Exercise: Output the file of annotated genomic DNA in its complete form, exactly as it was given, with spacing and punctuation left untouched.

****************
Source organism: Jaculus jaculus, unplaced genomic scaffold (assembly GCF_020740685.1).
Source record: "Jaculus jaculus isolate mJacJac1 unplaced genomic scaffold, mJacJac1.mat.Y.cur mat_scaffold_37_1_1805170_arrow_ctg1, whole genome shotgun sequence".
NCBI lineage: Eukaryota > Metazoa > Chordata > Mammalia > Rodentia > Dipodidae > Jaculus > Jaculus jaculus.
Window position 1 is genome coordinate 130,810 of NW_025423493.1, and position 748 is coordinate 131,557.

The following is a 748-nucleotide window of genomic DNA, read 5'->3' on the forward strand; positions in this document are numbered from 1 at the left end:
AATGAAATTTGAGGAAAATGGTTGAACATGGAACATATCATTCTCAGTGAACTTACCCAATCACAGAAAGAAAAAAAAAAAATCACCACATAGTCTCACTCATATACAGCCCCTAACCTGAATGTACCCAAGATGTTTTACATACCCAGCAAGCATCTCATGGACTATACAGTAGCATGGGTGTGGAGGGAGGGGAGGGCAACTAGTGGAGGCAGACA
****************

Source organism: Jaculus jaculus, unplaced genomic scaffold (assembly GCF_020740685.1).
Source record: "Jaculus jaculus isolate mJacJac1 unplaced genomic scaffold, mJacJac1.mat.Y.cur mat_scaffold_37_1_1805170_arrow_ctg1, whole genome shotgun sequence".
NCBI lineage: Eukaryota > Metazoa > Chordata > Mammalia > Rodentia > Dipodidae > Jaculus > Jaculus jaculus.
Window position 1 is genome coordinate 130,810 of NW_025423493.1, and position 748 is coordinate 131,557.

The following is a 748-nucleotide window of genomic DNA, read 5'->3' on the forward strand; positions in this document are numbered from 1 at the left end:
AATGAAATTTGAGGAAAATGGTTGAACATGGAACATATCATTCTCAGTGAACTTACCCAATCACAGAAAGAAAAAAAAAAAATCACCACATAGTCTCACTCATATACAGCCCCTAACCTGAATGTACCCAAGATGTTTTACATACCCAGCAAGCATCTCATGGACTATACAGTAGCATGGGTGTGGAGGGAGGGGAGGGCAACTAGTGGAGGCAGACA